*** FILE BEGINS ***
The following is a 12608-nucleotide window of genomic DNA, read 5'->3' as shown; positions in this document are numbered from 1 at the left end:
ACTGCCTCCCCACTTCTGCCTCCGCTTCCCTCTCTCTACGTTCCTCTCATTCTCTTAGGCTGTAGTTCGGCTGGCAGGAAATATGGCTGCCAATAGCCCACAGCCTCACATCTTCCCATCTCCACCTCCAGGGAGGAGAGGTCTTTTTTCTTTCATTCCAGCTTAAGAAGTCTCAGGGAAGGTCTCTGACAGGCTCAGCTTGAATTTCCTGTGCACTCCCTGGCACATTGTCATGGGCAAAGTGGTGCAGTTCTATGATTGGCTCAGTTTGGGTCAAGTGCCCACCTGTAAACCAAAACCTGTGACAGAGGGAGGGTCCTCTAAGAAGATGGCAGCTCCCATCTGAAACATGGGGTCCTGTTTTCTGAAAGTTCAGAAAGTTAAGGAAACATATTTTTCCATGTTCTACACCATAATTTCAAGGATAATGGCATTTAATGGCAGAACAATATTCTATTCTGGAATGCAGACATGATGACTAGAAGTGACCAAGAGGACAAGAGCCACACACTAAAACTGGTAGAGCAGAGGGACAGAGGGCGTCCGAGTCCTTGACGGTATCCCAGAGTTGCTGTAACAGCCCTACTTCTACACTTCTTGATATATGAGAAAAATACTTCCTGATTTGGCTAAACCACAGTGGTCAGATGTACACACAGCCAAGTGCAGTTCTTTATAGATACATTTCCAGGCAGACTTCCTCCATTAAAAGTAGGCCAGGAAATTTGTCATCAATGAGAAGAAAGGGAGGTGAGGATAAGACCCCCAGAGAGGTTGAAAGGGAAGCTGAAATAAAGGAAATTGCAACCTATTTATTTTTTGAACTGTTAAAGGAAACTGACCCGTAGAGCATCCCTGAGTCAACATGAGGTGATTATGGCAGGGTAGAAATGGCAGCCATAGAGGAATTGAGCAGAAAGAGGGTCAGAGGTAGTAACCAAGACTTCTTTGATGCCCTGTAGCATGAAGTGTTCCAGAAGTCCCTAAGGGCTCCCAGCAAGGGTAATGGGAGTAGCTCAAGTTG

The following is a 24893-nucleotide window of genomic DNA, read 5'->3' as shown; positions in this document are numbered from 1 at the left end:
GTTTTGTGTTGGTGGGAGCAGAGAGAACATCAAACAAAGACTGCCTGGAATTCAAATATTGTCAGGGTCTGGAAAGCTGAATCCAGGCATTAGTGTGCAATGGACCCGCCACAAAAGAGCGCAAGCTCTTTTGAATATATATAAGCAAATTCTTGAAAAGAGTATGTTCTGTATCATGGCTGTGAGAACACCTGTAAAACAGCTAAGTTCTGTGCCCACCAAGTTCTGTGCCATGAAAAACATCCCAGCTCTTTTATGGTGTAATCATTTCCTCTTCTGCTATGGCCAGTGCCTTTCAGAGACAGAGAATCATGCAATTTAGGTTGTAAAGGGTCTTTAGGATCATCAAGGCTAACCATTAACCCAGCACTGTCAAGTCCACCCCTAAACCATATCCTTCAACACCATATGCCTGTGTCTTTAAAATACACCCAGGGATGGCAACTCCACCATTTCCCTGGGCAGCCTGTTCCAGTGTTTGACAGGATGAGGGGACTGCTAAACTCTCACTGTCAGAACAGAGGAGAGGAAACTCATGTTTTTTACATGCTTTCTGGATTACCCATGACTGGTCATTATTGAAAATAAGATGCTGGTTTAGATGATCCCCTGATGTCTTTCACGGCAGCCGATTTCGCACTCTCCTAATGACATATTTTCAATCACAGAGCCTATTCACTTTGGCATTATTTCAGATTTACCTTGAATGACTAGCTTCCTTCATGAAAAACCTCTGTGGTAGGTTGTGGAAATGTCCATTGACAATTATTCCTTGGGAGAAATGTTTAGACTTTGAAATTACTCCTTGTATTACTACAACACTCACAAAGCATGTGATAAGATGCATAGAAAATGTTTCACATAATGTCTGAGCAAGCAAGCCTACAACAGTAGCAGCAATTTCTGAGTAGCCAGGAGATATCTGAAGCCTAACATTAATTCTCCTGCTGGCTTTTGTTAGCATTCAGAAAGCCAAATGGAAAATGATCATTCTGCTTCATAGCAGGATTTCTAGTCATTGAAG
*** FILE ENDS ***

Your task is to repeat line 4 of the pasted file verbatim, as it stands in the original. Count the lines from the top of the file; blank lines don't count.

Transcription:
GTTTTGTGTTGGTGGGAGCAGAGAGAACATCAAACAAAGACTGCCTGGAATTCAAATATTGTCAGGGTCTGGAAAGCTGAATCCAGGCATTAGTGTGCAATGGACCCGCCACAAAAGAGCGCAAGCTCTTTTGAATATATATAAGCAAATTCTTGAAAAGAGTATGTTCTGTATCATGGCTGTGAGAACACCTGTAAAACAGCTAAGTTCTGTGCCCACCAAGTTCTGTGCCATGAAAAACATCCCAGCTCTTTTATGGTGTAATCATTTCCTCTTCTGCTATGGCCAGTGCCTTTCAGAGACAGAGAATCATGCAATTTAGGTTGTAAAGGGTCTTTAGGATCATCAAGGCTAACCATTAACCCAGCACTGTCAAGTCCACCCCTAAACCATATCCTTCAACACCATATGCCTGTGTCTTTAAAATACACCCAGGGATGGCAACTCCACCATTTCCCTGGGCAGCCTGTTCCAGTGTTTGACAGGATGAGGGGACTGCTAAACTCTCACTGTCAGAACAGAGGAGAGGAAACTCATGTTTTTTACATGCTTTCTGGATTACCCATGACTGGTCATTATTGAAAATAAGATGCTGGTTTAGATGATCCCCTGATGTCTTTCACGGCAGCCGATTTCGCACTCTCCTAATGACATATTTTCAATCACAGAGCCTATTCACTTTGGCATTATTTCAGATTTACCTTGAATGACTAGCTTCCTTCATGAAAAACCTCTGTGGTAGGTTGTGGAAATGTCCATTGACAATTATTCCTTGGGAGAAATGTTTAGACTTTGAAATTACTCCTTGTATTACTACAACACTCACAAAGCATGTGATAAGATGCATAGAAAATGTTTCACATAATGTCTGAGCAAGCAAGCCTACAACAGTAGCAGCAATTTCTGAGTAGCCAGGAGATATCTGAAGCCTAACATTAATTCTCCTGCTGGCTTTTGTTAGCATTCAGAAAGCCAAATGGAAAATGATCATTCTGCTTCATAGCAGGATTTCTAGTCATTGAAG